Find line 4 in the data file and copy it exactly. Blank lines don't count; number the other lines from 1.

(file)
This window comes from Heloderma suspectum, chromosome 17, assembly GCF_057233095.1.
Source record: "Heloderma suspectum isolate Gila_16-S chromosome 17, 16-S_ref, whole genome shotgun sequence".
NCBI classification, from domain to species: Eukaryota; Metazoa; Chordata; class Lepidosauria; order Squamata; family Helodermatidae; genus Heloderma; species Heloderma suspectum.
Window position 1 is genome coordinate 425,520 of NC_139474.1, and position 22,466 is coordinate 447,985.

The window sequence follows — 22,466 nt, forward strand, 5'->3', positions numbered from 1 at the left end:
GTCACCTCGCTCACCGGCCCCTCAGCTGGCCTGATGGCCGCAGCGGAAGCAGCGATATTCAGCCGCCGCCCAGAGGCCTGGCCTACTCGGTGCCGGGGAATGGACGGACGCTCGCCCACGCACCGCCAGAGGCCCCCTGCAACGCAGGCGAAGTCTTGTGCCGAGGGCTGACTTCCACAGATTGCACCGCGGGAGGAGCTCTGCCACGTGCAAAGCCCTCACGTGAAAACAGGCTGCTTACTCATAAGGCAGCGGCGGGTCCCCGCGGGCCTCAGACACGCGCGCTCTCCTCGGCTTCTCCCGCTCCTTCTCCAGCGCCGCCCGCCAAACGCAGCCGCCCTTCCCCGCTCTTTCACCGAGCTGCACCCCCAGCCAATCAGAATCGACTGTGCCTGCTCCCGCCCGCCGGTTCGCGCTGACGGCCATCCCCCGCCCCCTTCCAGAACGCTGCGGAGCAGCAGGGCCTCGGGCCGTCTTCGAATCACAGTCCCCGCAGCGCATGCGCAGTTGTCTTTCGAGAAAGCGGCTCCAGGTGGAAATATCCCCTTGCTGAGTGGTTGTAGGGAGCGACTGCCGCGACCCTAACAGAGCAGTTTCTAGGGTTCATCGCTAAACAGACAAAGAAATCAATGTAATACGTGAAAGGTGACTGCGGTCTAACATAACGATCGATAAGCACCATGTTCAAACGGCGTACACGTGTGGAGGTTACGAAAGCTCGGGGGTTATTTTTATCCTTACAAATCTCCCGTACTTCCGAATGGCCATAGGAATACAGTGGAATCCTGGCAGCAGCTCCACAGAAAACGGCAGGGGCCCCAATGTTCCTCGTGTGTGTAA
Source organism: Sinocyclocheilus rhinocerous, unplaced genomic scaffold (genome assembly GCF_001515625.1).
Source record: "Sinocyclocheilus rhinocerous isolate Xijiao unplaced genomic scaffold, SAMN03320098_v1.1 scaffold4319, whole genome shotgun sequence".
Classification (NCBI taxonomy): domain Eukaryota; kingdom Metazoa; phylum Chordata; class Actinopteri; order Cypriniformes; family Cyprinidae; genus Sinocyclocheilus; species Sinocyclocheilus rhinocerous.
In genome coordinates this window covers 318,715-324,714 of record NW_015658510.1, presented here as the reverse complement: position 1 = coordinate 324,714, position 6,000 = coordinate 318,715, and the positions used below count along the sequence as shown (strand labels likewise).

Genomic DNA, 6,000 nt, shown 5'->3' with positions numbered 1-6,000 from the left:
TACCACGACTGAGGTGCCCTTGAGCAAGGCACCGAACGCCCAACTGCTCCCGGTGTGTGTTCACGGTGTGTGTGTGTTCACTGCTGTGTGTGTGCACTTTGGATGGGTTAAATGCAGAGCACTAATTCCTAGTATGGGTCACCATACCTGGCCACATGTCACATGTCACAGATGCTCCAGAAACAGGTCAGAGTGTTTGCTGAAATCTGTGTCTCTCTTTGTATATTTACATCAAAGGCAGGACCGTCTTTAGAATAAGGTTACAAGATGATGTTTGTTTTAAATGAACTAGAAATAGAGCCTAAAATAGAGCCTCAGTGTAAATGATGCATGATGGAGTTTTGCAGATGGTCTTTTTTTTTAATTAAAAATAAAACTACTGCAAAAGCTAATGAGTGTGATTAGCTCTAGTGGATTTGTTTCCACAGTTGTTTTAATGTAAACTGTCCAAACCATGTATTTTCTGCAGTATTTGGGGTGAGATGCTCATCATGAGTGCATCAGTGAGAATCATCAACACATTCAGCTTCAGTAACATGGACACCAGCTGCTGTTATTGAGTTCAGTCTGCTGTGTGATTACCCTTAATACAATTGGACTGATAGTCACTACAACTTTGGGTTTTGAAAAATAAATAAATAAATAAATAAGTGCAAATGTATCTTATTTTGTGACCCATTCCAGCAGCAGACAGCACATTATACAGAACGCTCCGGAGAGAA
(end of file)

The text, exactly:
Window position 1 is genome coordinate 425,520 of NC_139474.1, and position 22,466 is coordinate 447,985.